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This week Camden Town Brewery was taken over by AB InBev for £85 million. **The brewery was started in 2010 and had just raised £2.75 million via crowdfunding and sold a 20% stake for £20 million to overseas investors. *The purpose of this fundraising was to build a second brewery on a separate site as the current plant in Camden Town had been running at capacity for a while. *These investors will make an immediate profit on their investment, but that is not the reason why over ten thousand people invested in the crowdfunding. *They invested because they wanted to support an independent craft brewer who made good beer. *The owner said that everything would stay the same, but allow them to reach a wider market. *However, looking at other craft brewers who have been taken over by multinational brewers, they want the craft cache with craft beer prices, but without the costs of making it. **Ingredients are substituted for cheaper options, eventually brewing is moved to one of their mega breweries and the whole ethos of the company is diluted. *A prime example of this happening is Doom Bar, based in Cornwall who were brought out by Molson Coors to be their “real ale brand” where both of the above happened and Ab InBev’s Goose Island where the cost of production was reduced by degrading quality of products. **Reaction in the market was immediate, Brewdog removed the products from sale the minute the announcement was made, and social media were vociferous in their condemnation of the deal, especially as the brewery were one of higher profile poster boys of craft beer.
My opinion is once you are part of a multinational mega brewer, you lose the craft tag, you become just another brand in their portfolio. *Of course there is the whole argument of the definition of “craft”. *In total contrast to Camden Town Brewery you have Vocation Brewery, based in Cragg Vale above Mytholmroyd. ***I visited the brewery just before christmas to collect my beer for the festive season, a six pack of each of their core beers, the beers this brewery produces never fails to impress and I am not the only one of this opinion, so christmas this year has the delights of Pride and Joy, Heart and Soul, Bread and Butter and Life and Death awaiting me. *The beers are not cheap (compare to regular shop canned beer prices) at £2 per 330ml can, but the flavour makes these more than worth the money. **I love visiting breweries as the smell of a brewery is one of the best odours in the world, the lovely yeasty smell which drifts out and when you get the chance to smell up close the hop smell in the vessel as it infuses into the beer as it is brewed. **From the open doors you can see the entire operations of the brewing plant at Vocation, with lines of silver vessels contributing to different stages of production. **The shop is small side room from the production area and one sign that a business is small scale is that it is still cash only in this world of even small cafes offering card payments and the increasing proliferation of contactless payment. *The two man operation, with the director also being head brewer and the brewing being at the heart of the business is what endears me to this brewer and other like them. *The closer those who control the business are to the production of their products, the more care that goes into making them. When your top man is the finance guy, that is where the disconnect begins and money starts to take over rather than the most important thing, what you make, and I can see this happening in the medium term with Camden Town Brewery and AB InBev when their people start getting moved into the day to day operations team of Camden Town. **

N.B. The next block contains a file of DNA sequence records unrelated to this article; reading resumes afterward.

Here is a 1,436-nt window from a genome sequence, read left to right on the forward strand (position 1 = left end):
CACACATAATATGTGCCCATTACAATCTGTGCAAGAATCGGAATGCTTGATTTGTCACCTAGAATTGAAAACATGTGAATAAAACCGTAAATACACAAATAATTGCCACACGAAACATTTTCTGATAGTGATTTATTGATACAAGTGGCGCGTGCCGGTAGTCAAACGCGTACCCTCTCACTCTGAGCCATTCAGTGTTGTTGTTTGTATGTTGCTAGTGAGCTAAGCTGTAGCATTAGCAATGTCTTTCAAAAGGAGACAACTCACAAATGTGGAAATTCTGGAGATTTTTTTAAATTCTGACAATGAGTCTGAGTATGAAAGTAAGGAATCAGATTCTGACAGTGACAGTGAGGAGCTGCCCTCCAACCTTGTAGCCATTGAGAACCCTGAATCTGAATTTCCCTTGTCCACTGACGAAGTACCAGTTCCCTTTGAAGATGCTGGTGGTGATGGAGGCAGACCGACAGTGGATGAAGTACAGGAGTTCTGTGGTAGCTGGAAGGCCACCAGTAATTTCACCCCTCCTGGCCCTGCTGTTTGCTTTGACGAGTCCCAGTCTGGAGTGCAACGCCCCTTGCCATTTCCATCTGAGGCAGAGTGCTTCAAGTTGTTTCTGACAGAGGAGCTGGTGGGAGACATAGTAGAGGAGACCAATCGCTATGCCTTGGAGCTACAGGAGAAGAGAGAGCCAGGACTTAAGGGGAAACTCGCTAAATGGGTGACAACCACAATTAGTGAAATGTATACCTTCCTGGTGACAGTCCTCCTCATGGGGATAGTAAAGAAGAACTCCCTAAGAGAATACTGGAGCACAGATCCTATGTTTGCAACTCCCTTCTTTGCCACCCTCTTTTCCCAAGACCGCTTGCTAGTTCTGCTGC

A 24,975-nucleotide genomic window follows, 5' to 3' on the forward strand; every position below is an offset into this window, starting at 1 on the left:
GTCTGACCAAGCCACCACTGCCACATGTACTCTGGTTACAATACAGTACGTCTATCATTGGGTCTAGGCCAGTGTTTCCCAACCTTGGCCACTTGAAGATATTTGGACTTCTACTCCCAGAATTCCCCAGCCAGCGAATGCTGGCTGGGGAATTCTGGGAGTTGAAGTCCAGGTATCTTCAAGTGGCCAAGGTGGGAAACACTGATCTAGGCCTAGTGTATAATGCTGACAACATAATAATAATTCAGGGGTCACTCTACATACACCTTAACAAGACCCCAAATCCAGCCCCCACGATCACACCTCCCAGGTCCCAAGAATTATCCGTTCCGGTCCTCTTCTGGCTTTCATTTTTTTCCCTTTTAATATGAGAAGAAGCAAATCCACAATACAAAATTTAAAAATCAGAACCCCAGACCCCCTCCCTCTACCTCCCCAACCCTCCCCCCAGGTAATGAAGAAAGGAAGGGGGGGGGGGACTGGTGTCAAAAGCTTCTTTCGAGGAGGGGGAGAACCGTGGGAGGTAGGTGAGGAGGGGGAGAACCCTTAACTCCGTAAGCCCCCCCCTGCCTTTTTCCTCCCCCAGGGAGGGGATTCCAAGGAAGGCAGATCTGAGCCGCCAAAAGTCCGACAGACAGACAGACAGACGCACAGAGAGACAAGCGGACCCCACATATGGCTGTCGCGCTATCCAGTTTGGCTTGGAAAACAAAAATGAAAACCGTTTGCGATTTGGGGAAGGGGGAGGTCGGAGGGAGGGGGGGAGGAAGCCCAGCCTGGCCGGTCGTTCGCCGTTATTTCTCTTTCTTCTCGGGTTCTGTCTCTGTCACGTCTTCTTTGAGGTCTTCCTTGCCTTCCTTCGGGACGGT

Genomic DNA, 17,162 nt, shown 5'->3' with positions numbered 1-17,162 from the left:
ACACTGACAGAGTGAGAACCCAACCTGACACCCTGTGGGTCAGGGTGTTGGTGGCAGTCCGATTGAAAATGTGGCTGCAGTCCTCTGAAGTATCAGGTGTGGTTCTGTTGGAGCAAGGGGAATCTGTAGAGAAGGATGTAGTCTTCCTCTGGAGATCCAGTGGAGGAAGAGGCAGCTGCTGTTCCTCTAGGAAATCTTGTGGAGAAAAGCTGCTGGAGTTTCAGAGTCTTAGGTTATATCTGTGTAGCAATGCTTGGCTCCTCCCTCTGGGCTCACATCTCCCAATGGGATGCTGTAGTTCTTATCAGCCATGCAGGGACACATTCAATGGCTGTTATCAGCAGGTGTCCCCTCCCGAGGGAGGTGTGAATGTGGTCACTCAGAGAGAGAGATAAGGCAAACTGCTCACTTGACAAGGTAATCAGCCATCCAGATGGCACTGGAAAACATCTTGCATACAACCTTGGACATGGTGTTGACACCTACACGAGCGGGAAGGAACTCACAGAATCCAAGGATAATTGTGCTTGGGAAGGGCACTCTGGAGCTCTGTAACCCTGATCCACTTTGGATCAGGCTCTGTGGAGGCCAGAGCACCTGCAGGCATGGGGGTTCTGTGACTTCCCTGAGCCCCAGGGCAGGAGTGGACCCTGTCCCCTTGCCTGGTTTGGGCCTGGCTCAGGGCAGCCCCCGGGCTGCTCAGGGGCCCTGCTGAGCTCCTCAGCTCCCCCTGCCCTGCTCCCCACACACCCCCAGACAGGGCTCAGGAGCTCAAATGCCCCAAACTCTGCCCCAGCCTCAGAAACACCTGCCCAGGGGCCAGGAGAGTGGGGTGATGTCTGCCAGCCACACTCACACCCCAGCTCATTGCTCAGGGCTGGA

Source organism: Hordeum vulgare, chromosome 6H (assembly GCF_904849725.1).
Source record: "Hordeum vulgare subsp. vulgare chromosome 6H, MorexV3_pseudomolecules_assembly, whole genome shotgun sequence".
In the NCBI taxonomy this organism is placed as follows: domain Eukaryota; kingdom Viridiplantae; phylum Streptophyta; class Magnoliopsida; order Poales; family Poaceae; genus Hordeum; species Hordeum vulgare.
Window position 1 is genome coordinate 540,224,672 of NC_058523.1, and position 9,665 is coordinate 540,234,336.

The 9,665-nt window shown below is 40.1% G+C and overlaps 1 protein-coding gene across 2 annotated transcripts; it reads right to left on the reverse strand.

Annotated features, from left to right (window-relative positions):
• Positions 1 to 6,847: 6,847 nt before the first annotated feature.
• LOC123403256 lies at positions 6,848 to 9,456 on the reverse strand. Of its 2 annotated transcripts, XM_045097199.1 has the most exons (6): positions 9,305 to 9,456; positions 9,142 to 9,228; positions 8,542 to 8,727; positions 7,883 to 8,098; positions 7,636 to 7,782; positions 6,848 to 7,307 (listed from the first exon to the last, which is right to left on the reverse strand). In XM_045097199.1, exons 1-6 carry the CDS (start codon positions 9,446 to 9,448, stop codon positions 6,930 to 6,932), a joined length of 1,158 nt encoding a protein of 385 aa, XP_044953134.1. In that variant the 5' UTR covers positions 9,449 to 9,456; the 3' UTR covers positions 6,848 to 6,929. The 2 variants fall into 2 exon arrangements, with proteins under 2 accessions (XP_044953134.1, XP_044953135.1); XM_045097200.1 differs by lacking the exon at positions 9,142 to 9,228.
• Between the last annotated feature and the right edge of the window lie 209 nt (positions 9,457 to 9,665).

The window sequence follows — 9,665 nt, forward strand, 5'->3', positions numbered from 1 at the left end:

Many “craft beer” drinkers are already saying they will not buy Camden Town beers already, and what have they to lose, if Camden Town want to lose the hearts of their core customers then there is another 1000 brewers waiting to take their place. ****A few years ago another London based brewer got taken over in a similar fashion when Meantime Brewery got purchased by SABMiller, becoming their “craft” offering. *With the merger between SABMiller and AB InBev, Meantime has now been put up for sale by SABMiller in their disposal of brands, others including Peroni. *A deal is already in place to transfer worldwide rights to the Millers and Coors family of brands back to Miller Coors, the separate US / Canadian based brewing company. **So after losing the “craft beer” followers and being absorbed into the mainstream beer world, they are being cast back out into the world, if they are purchased by a large or medium multinational brewers, the status quo remains the same, but if not they will lose the enhanced distribution chain that SABMiller offered and have to win back the drinkers and outlets on their own with far fewer resources than they are used to. **
You may take the devils pot of gold, but you dance to his tune and when he is done with you, you may be left to fend for yourself and it is wise to remember history has a habit of repeating itself